POST-COVID: return to running
For a long time I tried incredibly hard to avoid Covid. I was (and probably still am) a bit of a covid freak. I was determined not to get it, however, catching it at some point was inevitable. Slowly it was getting closer and closer. My dad caught it, then my mum, then my boyfriend, and surprise surprise, I was next. However, I was bizarrely relieved. With the Commonwealth Games looming, I was going to get it at some point, so it was good to have got it with still enough time to go to take my time recovering properly. Fortunately, I was quite lucky and didn’t react too badly. I had one day feeling a bit off, 2 days feeling quite rough, and then I was quickly back to normal. That being said, like any illness, you need to respect it when you return to running. So, how did my return to running after covid look?
When did I run?
Obviously being a typical runner, the temptation is to keep running through, but when ill your body has to work hard to fight whatever it is fighting, and running can do a lot more damage and no real good. Therefore I stopped running as soon as I felt funny and tested positive. I then didn’t return to running until I’d had a full day symptom free (besides a remaining runny nose). This ensured my body had done the majority of the fighting and I wasn’t going to overload it.
How did running feel?
Easy running actually felt pretty good and normal. It was great to get outside again and move my body. My legs felt a little heavier than normal, but my body itself felt ok. My heart rate had returned to normal, but my breathing was a little bit faster and more irregular. I just kept my runs really easy and relaxed. I tried not to think too much about how I was feeling as at this point I would just be overthinking. In order to help my breathing, I just focused on being relaxed.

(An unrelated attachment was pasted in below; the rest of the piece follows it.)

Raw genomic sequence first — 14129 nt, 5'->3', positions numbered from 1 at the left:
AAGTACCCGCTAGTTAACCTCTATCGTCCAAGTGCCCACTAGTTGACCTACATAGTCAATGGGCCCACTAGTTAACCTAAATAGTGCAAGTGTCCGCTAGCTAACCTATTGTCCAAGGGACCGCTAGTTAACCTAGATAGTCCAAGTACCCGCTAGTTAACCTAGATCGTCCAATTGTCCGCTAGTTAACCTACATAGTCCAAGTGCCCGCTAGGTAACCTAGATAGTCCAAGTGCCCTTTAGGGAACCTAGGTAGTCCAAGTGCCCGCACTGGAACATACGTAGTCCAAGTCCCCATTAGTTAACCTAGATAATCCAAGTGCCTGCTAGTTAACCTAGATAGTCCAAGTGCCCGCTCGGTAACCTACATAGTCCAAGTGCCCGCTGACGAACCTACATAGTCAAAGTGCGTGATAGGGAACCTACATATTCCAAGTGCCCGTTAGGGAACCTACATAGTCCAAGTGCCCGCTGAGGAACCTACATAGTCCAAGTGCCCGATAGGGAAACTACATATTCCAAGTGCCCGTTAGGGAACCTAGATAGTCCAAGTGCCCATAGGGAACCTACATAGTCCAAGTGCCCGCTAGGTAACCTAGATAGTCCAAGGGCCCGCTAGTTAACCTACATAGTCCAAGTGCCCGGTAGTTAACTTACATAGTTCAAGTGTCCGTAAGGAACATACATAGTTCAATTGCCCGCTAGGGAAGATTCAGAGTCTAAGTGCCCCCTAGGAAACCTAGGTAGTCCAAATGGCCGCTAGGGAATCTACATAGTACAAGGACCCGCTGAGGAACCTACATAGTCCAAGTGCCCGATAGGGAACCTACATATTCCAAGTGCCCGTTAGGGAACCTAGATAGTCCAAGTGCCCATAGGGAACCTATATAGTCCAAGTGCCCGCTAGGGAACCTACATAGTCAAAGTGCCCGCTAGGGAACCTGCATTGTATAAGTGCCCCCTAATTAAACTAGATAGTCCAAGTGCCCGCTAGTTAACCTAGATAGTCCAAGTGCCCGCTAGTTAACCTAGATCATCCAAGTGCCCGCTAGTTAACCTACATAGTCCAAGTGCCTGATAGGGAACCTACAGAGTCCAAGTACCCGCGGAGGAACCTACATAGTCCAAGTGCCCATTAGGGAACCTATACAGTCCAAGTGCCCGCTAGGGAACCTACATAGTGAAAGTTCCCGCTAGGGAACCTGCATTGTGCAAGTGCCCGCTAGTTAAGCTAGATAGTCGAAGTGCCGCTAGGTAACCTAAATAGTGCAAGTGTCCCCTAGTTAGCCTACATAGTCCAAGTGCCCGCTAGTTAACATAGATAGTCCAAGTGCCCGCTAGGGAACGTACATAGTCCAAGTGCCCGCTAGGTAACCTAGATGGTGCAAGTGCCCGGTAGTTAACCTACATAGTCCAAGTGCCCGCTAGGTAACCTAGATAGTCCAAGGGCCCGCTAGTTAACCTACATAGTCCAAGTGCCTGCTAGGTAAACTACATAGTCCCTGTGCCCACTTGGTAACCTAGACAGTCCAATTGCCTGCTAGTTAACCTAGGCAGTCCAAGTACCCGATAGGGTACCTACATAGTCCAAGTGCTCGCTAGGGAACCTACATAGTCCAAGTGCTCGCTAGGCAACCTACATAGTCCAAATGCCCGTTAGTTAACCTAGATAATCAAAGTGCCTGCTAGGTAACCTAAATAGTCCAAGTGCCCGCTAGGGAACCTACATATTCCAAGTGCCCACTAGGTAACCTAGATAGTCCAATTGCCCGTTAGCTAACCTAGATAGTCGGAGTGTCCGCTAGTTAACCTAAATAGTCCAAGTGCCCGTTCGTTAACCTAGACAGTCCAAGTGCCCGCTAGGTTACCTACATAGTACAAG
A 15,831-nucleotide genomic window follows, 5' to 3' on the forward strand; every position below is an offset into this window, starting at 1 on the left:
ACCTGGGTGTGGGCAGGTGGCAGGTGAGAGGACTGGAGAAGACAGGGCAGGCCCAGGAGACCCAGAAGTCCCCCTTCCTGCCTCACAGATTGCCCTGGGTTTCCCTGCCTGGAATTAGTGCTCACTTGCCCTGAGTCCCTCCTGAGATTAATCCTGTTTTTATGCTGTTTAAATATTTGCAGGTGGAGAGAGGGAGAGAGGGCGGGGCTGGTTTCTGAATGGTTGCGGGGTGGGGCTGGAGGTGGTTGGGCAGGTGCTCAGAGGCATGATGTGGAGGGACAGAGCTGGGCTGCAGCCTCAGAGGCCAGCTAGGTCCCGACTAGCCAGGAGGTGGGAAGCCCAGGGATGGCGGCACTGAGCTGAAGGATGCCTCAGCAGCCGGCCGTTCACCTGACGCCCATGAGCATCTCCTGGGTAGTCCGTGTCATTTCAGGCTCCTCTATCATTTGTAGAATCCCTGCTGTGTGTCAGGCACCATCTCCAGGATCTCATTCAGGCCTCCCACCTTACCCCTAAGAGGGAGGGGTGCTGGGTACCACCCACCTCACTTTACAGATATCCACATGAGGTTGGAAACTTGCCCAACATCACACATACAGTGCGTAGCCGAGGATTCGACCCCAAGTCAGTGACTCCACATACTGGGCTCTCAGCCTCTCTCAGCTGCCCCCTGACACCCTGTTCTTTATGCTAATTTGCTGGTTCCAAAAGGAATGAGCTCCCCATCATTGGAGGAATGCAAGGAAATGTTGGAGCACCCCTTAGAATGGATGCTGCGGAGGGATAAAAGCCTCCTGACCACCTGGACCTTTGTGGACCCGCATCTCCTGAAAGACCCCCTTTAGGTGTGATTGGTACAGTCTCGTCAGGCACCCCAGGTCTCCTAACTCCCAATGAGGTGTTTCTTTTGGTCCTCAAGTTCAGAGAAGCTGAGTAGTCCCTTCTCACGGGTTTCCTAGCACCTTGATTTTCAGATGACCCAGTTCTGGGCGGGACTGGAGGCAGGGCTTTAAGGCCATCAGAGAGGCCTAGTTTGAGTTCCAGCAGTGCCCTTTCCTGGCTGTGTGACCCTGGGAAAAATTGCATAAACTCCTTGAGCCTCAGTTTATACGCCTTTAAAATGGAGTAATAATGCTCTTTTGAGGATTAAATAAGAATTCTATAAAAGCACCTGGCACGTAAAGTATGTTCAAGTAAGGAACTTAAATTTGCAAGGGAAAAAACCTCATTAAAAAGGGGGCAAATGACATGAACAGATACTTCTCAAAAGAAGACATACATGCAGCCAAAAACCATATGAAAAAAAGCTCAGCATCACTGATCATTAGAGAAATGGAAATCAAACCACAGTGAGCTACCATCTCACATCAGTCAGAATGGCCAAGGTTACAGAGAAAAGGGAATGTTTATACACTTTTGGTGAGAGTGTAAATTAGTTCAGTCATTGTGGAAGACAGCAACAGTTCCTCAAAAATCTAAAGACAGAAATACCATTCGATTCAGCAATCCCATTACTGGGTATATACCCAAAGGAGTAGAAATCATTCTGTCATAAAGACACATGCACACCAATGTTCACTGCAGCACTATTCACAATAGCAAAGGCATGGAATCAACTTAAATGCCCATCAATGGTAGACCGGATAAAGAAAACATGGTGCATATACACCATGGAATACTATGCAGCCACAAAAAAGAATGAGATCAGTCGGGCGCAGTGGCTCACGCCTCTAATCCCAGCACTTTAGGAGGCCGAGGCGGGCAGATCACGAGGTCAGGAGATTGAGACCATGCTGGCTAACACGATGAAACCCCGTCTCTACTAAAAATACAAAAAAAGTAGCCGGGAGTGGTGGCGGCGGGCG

When did I session?
I didn’t want to risk doing a hard session until I was sure I was completely better. Therefore after a few days of easy running, I did a half session. I just did some short hill reps followed by a steady effort run. I felt much better than expected, so this was a good indicator that I was ready to get back to it. I personally found it best to do a half session as my first session as it also ensured I didn’t push too hard too soon. I could get more body working again, but not risk ending up absolutely spent. I then followed this again with a few easy days, before I tried a higher effort session. This did feel a little harder than normal, and I didn’t feel great, but it was to be expected after a little while out from the routine of hard training.
How did I increase the volume?
Due to the fact I hadn’t been out of training for very long, the return to full volume didn’t take long. I had an easier week and then the following week I gradually built it up to normal volume. The important thing is to listen to how you feel and be governed by this. If you have a few days back training and then start to feel worse, take a step back. Rushing it will do a lot more detriment than taking your time. Also, if you have a coach, feed back to them how you feel. They can only know what training to set you if you are honest with how you’re feeling. Communication is vital.
Key learning point.
I found it important not to stress or put too much pressure on myself. The most important thing was to recover well, no matter how long it would take. Therefore there was no point stressing about what other people were doing or the fact I wasn’t able to do British Champs, but instead focus on what I could do. Taking every day as it came and not forcing the training was the best way forward. If I didn’t feel as strong as I did a few weeks ago, this was ok. I hadn’t lost any fitness, it just takes a few weeks for the sharpness and flow to return. Remember, don’t force it and be truthful about how you feel on a daily basis.
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I love to run and I love to write, so I write about running!